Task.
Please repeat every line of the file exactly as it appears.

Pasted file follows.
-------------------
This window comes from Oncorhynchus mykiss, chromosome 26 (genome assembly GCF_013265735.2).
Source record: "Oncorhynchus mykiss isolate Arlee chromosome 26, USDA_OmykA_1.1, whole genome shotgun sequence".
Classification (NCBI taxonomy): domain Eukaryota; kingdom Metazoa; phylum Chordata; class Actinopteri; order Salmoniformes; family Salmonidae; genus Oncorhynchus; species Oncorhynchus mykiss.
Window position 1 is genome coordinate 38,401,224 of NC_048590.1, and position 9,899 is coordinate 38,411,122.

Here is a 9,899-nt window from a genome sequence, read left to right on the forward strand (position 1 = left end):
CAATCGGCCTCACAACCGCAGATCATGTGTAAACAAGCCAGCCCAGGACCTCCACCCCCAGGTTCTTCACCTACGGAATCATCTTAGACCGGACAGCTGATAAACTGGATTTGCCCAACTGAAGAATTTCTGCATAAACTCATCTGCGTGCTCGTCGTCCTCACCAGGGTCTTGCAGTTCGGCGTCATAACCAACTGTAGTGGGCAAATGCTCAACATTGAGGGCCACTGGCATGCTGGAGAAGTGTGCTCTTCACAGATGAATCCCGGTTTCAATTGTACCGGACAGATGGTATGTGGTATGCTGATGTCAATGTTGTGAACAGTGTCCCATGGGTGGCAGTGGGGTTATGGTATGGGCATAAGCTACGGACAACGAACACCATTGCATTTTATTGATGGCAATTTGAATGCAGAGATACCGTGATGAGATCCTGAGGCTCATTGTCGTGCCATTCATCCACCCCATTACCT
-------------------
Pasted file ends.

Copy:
This window comes from Oncorhynchus mykiss, chromosome 26 (genome assembly GCF_013265735.2).
Source record: "Oncorhynchus mykiss isolate Arlee chromosome 26, USDA_OmykA_1.1, whole genome shotgun sequence".
Classification (NCBI taxonomy): domain Eukaryota; kingdom Metazoa; phylum Chordata; class Actinopteri; order Salmoniformes; family Salmonidae; genus Oncorhynchus; species Oncorhynchus mykiss.
Window position 1 is genome coordinate 38,401,224 of NC_048590.1, and position 9,899 is coordinate 38,411,122.

Here is a 9,899-nt window from a genome sequence, read left to right on the forward strand (position 1 = left end):
CAATCGGCCTCACAACCGCAGATCATGTGTAAACAAGCCAGCCCAGGACCTCCACCCCCAGGTTCTTCACCTACGGAATCATCTTAGACCGGACAGCTGATAAACTGGATTTGCCCAACTGAAGAATTTCTGCATAAACTCATCTGCGTGCTCGTCGTCCTCACCAGGGTCTTGCAGTTCGGCGTCATAACCAACTGTAGTGGGCAAATGCTCAACATTGAGGGCCACTGGCATGCTGGAGAAGTGTGCTCTTCACAGATGAATCCCGGTTTCAATTGTACCGGACAGATGGTATGTGGTATGCTGATGTCAATGTTGTGAACAGTGTCCCATGGGTGGCAGTGGGGTTATGGTATGGGCATAAGCTACGGACAACGAACACCATTGCATTTTATTGATGGCAATTTGAATGCAGAGATACCGTGATGAGATCCTGAGGCTCATTGTCGTGCCATTCATCCACCCCATTACCT